California State University, Northridge Central American Studies professor Beatriz Cortez dedicated countless hours, energy and sweat to welding a steel porch that will be showcased over the next several months at the Orange County Museum of Art’s (OCMA) “California-Pacific Triennial: Building as Ever.” The exhibition, begins tomorrow and runs through Sept. 3 at the museum at 50 San Clemente Drive, Newport Beach California.
OCMA Senior Curator Cassandra Coblentz chose Cortez and 24 other artists from countries that border the Pacific Ocean to help express her curatorial vision, which highlights the “temporal precariousness of the built environment.”
Coblentz picked artists whose works have an intangible connection to one another, Cortez said. “In her mind, [Coblentz] makes the connections and imagines the ways the different bodies of work speak to each other,” Cortez said. “She is not only establishing a conversation between our work, but also between the spaces that are around the Pacific Ocean.”
Cortez’s inspiration to weld her piece —”The Lakota Porch” — began with her interest in the home builder Dan Montelongo, a Native-American man who built “river-rock houses” the northeastern San Fernando Valley between 1923-25. Many of Montelongo’s houses are preserved in the Stonehurst Historic Preservation Overlay Zone, located in Sun Valley. The style has inspired other architects to design similar homes throughout Los Angeles and Orange County.
“I became really interested in this kind of construction because it shows co-existent ways to understand architecture and the indigenous ways of building pyramids and other structures in ancient times of America,” said Cortez. “This reminds me of the craftsman style of construction with some elements of the Spanish Colonial revival.”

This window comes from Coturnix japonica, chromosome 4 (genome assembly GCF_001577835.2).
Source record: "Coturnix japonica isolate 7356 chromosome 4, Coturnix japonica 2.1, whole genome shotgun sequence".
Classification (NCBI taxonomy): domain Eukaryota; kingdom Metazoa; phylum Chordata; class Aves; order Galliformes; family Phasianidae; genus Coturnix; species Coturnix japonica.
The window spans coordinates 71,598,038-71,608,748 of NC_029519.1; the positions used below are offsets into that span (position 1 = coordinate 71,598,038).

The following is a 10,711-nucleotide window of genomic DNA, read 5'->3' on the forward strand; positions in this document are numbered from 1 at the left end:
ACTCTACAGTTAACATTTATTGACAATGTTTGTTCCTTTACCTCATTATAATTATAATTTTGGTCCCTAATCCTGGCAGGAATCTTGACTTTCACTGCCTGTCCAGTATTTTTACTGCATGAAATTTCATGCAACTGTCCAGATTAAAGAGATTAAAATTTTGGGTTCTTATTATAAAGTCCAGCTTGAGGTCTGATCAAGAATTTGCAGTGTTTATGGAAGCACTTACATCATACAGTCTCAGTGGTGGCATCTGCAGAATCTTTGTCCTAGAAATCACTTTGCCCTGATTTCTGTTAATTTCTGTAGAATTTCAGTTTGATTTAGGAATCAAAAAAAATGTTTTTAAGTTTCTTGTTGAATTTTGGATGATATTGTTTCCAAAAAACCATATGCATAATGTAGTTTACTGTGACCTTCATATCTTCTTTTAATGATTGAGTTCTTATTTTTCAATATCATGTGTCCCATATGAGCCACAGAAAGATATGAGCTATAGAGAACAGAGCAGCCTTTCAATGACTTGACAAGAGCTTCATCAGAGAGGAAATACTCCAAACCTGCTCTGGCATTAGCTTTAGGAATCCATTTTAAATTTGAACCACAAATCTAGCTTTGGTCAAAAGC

The craftsman style that she viewed was Vernacular architecture — a style of architecture that is based on the construction of buildings and homes using only locally available materials.
According to Cortez, Montelongo built his stone houses for wealthy people but as years passed, affluent residents moved away and the property values decreased. A Lakota woman currently lives in one of the homes. Cortez said she would have been unable to live in the house when the neighborhood was wealthy about 80 years ago.
Cortez chose steel to create her piece because she wanted to imagine how someone like Montelongo would build houses if typical materials were depleted by unsustainable industrial practices.
“I was interested in imagining a future where traditional building materials would not be available to use anymore, because we are destroying the environment,” she said. “I’m imagining a future where we do not have wood, stone and other construction materials.”
Her piece was also inspired the early 20th century back-to-the-land movement that embraced the use of traditional materials and for the economic and social reform of industrial practices.
Cortez said she hopes her piece will inspire renewed interest in and help people create conversations about indigenous construction, labor, resistance to industrialization, and cultural diversity.
She said viewers also can relate to the art because they have seen similar home styles around the area, and she hopes they develop a new appreciation for the various materials used to build houses.
“Hopefully this can invite people to stop and think about what these homes mean,” she said. “People just walk by the houses, and we take them for granted, so it might be an interesting thing for people to think about the materials we use for construction, and the different architectural styles all over Los Angeles.”
For more information on the OCMA exhibit, visit the OCMA website.